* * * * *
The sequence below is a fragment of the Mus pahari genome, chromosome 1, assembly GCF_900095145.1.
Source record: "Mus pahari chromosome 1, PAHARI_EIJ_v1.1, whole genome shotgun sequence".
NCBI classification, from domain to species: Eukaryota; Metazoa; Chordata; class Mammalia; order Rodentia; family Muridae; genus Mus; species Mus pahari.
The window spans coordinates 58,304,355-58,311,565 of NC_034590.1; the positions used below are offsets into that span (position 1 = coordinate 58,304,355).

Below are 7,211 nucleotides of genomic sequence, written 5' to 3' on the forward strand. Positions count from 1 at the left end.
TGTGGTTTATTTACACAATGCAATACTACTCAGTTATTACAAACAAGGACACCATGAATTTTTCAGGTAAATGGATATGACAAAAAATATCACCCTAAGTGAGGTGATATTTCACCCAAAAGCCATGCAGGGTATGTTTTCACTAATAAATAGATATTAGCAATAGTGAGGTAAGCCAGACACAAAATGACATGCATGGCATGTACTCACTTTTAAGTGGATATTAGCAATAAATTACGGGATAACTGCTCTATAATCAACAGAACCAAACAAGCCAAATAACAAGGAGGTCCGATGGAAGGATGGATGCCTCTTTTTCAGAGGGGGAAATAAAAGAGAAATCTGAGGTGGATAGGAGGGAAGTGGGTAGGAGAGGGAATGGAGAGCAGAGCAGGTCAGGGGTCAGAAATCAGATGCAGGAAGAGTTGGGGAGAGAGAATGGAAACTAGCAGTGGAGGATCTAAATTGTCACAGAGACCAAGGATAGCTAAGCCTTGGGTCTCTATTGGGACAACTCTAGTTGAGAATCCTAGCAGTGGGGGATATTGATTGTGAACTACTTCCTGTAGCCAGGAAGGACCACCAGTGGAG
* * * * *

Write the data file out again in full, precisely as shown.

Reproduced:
The sequence below is a fragment of the Mus pahari genome, chromosome 1, assembly GCF_900095145.1.
Source record: "Mus pahari chromosome 1, PAHARI_EIJ_v1.1, whole genome shotgun sequence".
NCBI classification, from domain to species: Eukaryota; Metazoa; Chordata; class Mammalia; order Rodentia; family Muridae; genus Mus; species Mus pahari.
The window spans coordinates 58,304,355-58,311,565 of NC_034590.1; the positions used below are offsets into that span (position 1 = coordinate 58,304,355).

Below are 7,211 nucleotides of genomic sequence, written 5' to 3' on the forward strand. Positions count from 1 at the left end.
TGTGGTTTATTTACACAATGCAATACTACTCAGTTATTACAAACAAGGACACCATGAATTTTTCAGGTAAATGGATATGACAAAAAATATCACCCTAAGTGAGGTGATATTTCACCCAAAAGCCATGCAGGGTATGTTTTCACTAATAAATAGATATTAGCAATAGTGAGGTAAGCCAGACACAAAATGACATGCATGGCATGTACTCACTTTTAAGTGGATATTAGCAATAAATTACGGGATAACTGCTCTATAATCAACAGAACCAAACAAGCCAAATAACAAGGAGGTCCGATGGAAGGATGGATGCCTCTTTTTCAGAGGGGGAAATAAAAGAGAAATCTGAGGTGGATAGGAGGGAAGTGGGTAGGAGAGGGAATGGAGAGCAGAGCAGGTCAGGGGTCAGAAATCAGATGCAGGAAGAGTTGGGGAGAGAGAATGGAAACTAGCAGTGGAGGATCTAAATTGTCACAGAGACCAAGGATAGCTAAGCCTTGGGTCTCTATTGGGACAACTCTAGTTGAGAATCCTAGCAGTGGGGGATATTGATTGTGAACTACTTCCTGTAGCCAGGAAGGACCACCAGTGGAG